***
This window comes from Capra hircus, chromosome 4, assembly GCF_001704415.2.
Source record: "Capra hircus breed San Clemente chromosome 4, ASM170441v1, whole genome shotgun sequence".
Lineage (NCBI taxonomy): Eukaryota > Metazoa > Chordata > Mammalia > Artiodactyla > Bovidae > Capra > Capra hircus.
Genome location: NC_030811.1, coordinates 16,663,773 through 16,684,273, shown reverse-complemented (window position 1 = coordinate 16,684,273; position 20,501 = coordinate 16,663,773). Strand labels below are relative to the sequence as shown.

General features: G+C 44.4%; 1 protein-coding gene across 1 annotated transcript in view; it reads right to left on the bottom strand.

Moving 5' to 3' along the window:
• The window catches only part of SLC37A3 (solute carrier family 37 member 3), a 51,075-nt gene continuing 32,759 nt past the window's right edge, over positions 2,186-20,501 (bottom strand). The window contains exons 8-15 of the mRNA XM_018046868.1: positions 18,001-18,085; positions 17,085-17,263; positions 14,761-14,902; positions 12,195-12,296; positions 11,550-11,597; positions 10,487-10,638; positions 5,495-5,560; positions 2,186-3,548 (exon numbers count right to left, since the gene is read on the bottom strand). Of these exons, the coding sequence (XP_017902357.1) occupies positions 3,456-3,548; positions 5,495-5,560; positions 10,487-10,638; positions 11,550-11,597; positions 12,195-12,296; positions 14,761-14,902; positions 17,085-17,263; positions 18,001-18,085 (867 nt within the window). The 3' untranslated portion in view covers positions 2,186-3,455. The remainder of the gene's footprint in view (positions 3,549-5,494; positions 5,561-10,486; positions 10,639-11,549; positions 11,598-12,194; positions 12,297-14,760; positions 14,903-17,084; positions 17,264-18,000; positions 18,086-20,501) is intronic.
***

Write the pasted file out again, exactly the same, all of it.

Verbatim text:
This window comes from Capra hircus, chromosome 4, assembly GCF_001704415.2.
Source record: "Capra hircus breed San Clemente chromosome 4, ASM170441v1, whole genome shotgun sequence".
Lineage (NCBI taxonomy): Eukaryota > Metazoa > Chordata > Mammalia > Artiodactyla > Bovidae > Capra > Capra hircus.
Genome location: NC_030811.1, coordinates 16,663,773 through 16,684,273, shown reverse-complemented (window position 1 = coordinate 16,684,273; position 20,501 = coordinate 16,663,773). Strand labels below are relative to the sequence as shown.

General features: G+C 44.4%; 1 protein-coding gene across 1 annotated transcript in view; it reads right to left on the bottom strand.

Moving 5' to 3' along the window:
• The window catches only part of SLC37A3 (solute carrier family 37 member 3), a 51,075-nt gene continuing 32,759 nt past the window's right edge, over positions 2,186-20,501 (bottom strand). The window contains exons 8-15 of the mRNA XM_018046868.1: positions 18,001-18,085; positions 17,085-17,263; positions 14,761-14,902; positions 12,195-12,296; positions 11,550-11,597; positions 10,487-10,638; positions 5,495-5,560; positions 2,186-3,548 (exon numbers count right to left, since the gene is read on the bottom strand). Of these exons, the coding sequence (XP_017902357.1) occupies positions 3,456-3,548; positions 5,495-5,560; positions 10,487-10,638; positions 11,550-11,597; positions 12,195-12,296; positions 14,761-14,902; positions 17,085-17,263; positions 18,001-18,085 (867 nt within the window). The 3' untranslated portion in view covers positions 2,186-3,455. The remainder of the gene's footprint in view (positions 3,549-5,494; positions 5,561-10,486; positions 10,639-11,549; positions 11,598-12,194; positions 12,297-14,760; positions 14,903-17,084; positions 17,264-18,000; positions 18,086-20,501) is intronic.